baba Ganoush recipe easy dips Israeli salami
Photo credit Rush Jagoe

This Baba Ganoush Recipe Is a Tribute to My Grandmother

Chef Alon Shaya fell in love with food in his safta’s kitchen.

Alon Shaya is a James Beard award-winning chef, restaurateur, cookbook author and television personality known for his unique culinary style that incorporates the food of his Israeli upbringing with flavors and techniques from around the world – from France to New Orleans, to name but a few. 

His glitzy new venture, Safta 1964, a culinary residency at the Wynn Las Vegas, has an ambitious menu worthy of the entertainment capital of the world. But the inspiration behind the concept is even more special. Like Shaya’s Denver restaurant, Safta, which he opened in 2018, Safta 1964 is named after his grandmother, whom he credits as his “original culinary muse.” 

Safta 1964, Shaya told The Nosher, “is a tribute to my grandmother and the types of dinner parties I imagine she might’ve thrown back in her heyday.

“With Safta 1964, we’re traveling back through time, imagining the kind of magical dinner parties that she would have thrown in the 1960s. We’ll be bringing out all my favorite ingredients and some fun tableside touches for the ultimate celebration.” 

These fun touches include a tableside Jell-o service, salatim platters and towers of gazoz, a retro carbonated beverage that was popular in the early days of Tel Aviv, before soda was widely available. It’s not a case of style over substance, however. The elevated Israeli comfort food Shaya is known for, largely inspired by his grandmother, is still present. 

“Some of my earliest memories of food were in my safta’s kitchen in Jaffa. She would char vegetables to the point of no return, directly on her stovetop, then turn them into lutenitsa and baba ganoush. That aroma was what made me fall in love with food, all those years ago, and it was through my safta that I learned to be patient as the humble eggplant chars over the flames until it becomes smoky and meltingly creamy. Because of that, this was one of the very first things I added to the menu at Safta 1964,” Shaya told The Nosher.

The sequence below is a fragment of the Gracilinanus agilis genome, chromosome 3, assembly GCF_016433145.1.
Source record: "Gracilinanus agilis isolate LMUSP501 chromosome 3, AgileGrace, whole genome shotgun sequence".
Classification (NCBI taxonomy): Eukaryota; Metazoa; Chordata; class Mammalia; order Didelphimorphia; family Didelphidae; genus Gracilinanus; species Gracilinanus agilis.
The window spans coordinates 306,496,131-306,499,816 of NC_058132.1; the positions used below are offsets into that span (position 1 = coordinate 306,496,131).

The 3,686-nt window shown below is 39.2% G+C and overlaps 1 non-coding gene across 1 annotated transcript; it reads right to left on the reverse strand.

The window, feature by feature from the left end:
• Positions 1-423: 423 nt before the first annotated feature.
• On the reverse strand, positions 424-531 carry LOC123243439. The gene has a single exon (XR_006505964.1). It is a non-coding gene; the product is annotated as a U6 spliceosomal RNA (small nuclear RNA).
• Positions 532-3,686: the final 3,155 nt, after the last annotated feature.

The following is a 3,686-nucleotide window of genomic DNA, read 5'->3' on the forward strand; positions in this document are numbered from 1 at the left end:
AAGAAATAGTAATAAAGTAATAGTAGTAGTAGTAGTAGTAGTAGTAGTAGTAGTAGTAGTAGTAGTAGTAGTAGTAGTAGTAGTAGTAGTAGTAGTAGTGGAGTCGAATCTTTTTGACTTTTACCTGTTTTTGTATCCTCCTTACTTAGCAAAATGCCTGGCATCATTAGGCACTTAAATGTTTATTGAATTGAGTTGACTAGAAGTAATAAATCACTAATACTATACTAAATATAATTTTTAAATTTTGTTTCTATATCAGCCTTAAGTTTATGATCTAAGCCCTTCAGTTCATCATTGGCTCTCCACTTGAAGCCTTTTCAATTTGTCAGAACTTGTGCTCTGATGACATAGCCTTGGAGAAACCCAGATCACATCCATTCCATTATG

You can find Chef Alon Shaya’s baba ganoush recipe below, and read more about his culinary journey here. (While you’re at it, bookmark his slow-roasted lamb shoulder recipe for the next time you want to wow your dinner guests.) 

Recipe courtesy of Alon Shaya, Chef and Co-Founder, Pomegranate Hospitality (New Orleans: Saba, Saba’s Lounge, Miss River and Chandelier Bar at Four Seasons Hotel New Orleans; Denver: Safta; Bahamas: Silan at Atlantis Paradise Island; Las Vegas: Safta 1964 at Wynn Las Vegas); Author, “Shaya: An Odyssey of Food, My Journey Back to Israel”.

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baba Ganoush recipe easy dips Israeli salami
Photo credit Rush Jagoe

Safta’s Baba Ganoush

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It was through my safta that I learned to be patient as the humble eggplant chars over the flames until it becomes smoky and meltingly creamy.

  • Total Time: 1 hour 25 minutes
  • Yield: 2 cups 1x

Ingredients

Scale
  • 2 large (1 lb) eggplants
  • 1 large clove garlic, crushed
  • 3 Tbsp lemon juice
  • 3 Tbsp raw tahini
  • 1 Tbsp ice water
  • ¼ cup sour cream
  • ½ tsp Morton kosher salt

Instructions

  1. Prick the eggplants all over with a fork before you roast them. To cook these on a gas stovetop, you may want to line your burners with foil if you’re worried about a mess. Lay each eggplant on its side directly on the burners of a gas stovetop, and cook over a medium flame for 25-30 minutes, until the bottoms are haggard and blistered with bits of papery white char just when you think they’re ready to rotate, you can probably cook that side for another 5 minutes.
  2. Flip the eggplant, and cook until the other side is equally charred; rotate them slightly if you notice that any parts aren’t coloring. They’re ready when they’re uniformly charred and you can pierce them at the neck with no resistance, 40-50 minutes total. The uglier they are, the more flavor there is inside. Take them off the heat, and let cool. 
  3. Steep the garlic in the lemon juice for at least 30 minutes, then remove and discard the garlic. Whisk the lemon juice with the tahini and ice water, and don’t worry if at first it looks curdled – keep whisking and, like magic, it will become light and smooth.
  4. Cut the tops off the eggplants, halve them lengthwise, and gently open them up. Scoop out the flesh, taking care not to bring along too much of the papery char, which is bitter. It’s not the end of the world if you have a few stowaways they’ll just add a little extra smokiness.
  5. Scoop all the creamy flesh into a fine-mesh sieve to drain away any excess liquid, then give it a few chops to make it spreadable. Fold it together with the prepared tahini mixture, sour cream and salt, and serve at room temperature.
  • Author: Chef Alon Shaya
  • Prep Time: 35 minutes
  • Cook Time: 50 minutes
  • Category: Side Dish
  • Method: Stovetop
  • Cuisine: Israeli

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